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It’s no secret many people don’t think of the fine arts as real academic subject areas. As art teachers, we know this isn’t true. The skills taught in our classes are every bit as important as those taught in math or science. Where the difference does come in, however, is grading. It can be limiting and awkward to conform our classes to the assessment models used in other academic areas.
Several years ago, my school shifted the high school classes to pass-fail and took on a new method of evaluation and assessment for our students.
At our high school, students in the visual arts receive only one of two grades, Pass or Fail. This system is used for students in dance, drama, music, and visual art.
However, there is a considerable amount of additional feedback they receive beyond that description.
At the beginning of the semester, students are given a set of criteria or goals on which they will be evaluated. They receive feedback based on a scale of performance for each of these criteria.
Students also receive narrative comments on their report cards, portfolio reviews, and formative feedback.
We use a similar scale at the middle school level as well.
In conversation with Ty Talbot, the Fine Arts Department Chair, we discussed the process and rationale that brought about the change to our current system. You can see what he had to say below.
“It happened right in the middle of the shift in grading policy to more formative assessment, clearer learning goals stated up front in classes, and decreased emphasis on so-called compliance grades. Around this time, Alfie Kohn also spoke at PNAIS about the deleterious effects of grades on student risk-taking and motivation.
A little bit of explaining needed to happen [with students and faculty]. But, once people understood our perspective, it was pretty smooth. The department was all-in.”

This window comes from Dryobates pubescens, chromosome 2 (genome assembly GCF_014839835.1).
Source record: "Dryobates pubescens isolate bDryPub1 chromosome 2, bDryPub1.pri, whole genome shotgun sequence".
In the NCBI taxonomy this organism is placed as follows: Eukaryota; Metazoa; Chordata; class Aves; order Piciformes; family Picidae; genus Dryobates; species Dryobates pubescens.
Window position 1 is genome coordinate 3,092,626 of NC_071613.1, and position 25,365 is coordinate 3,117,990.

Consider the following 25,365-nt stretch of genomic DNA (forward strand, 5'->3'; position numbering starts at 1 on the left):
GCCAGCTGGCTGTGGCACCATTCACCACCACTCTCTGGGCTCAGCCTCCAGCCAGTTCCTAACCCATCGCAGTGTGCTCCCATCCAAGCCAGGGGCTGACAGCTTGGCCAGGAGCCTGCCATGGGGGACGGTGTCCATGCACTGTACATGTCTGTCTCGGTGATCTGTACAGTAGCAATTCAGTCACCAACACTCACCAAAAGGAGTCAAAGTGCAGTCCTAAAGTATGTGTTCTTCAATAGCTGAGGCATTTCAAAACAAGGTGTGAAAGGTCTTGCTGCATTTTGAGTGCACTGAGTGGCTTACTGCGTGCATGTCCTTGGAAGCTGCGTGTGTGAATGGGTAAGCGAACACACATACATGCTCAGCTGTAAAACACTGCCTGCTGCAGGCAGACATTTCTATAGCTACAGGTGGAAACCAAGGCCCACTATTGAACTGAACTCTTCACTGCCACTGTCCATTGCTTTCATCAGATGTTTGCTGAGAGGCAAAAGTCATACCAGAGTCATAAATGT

The new grading system was officially adopted in 2011. To date, the fine arts department is the only department with this assessment model in the high school.
Early on, there was a concern this shift would end up devaluing art classes as a whole. However, this approach ended up demonstrating the seriousness with which we take our students and their work.
The previous system did not reflect the nuances of the fine arts process or experience. So much of artmaking can’t be adequately assessed or summarized by a traditional letter grade. This new system of feedback supported student learning to a much greater degree.
There was additional concern about college admissions and the impact this grade shift would have on students. According to most college admissions reps, many colleges routinely drop fine art (and P.E.) grades entirely when they calculate GPAs.
Additionally, many other high schools across the country issue pass-fail grades and colleges are used to interpreting diverse styles of grade reporting. This change demonstrated the department’s integrity, striving to avoid the trap of grade inflation.
The system has been in place for several years now, and we could not be happier with the results. Primarily, this new system has encouraged more experimentation and risk-taking from our high school students. It has released them from the concern of not getting things “right” and seeing their letter grade suffer.
In addition, students are now getting substantive feedback. This feedback comes from rubrics and self-assessment. Students grade themselves on the rubrics alongside the teacher input. It’s been well-received throughout the school, and there are no plans to revert the fine arts classes to the old system.
While it took some getting used to, the pass-fail system has changed grading for the better in our school!
What does grading look like at your school?
Do you believe fine arts classes should be assessed differently than other classes?
Magazine articles and podcasts are opinions of professional education contributors and do not necessarily represent the position of the Art of Education University (AOEU) or its academic offerings. Contributors use terms in the way they are most often talked about in the scope of their educational experiences.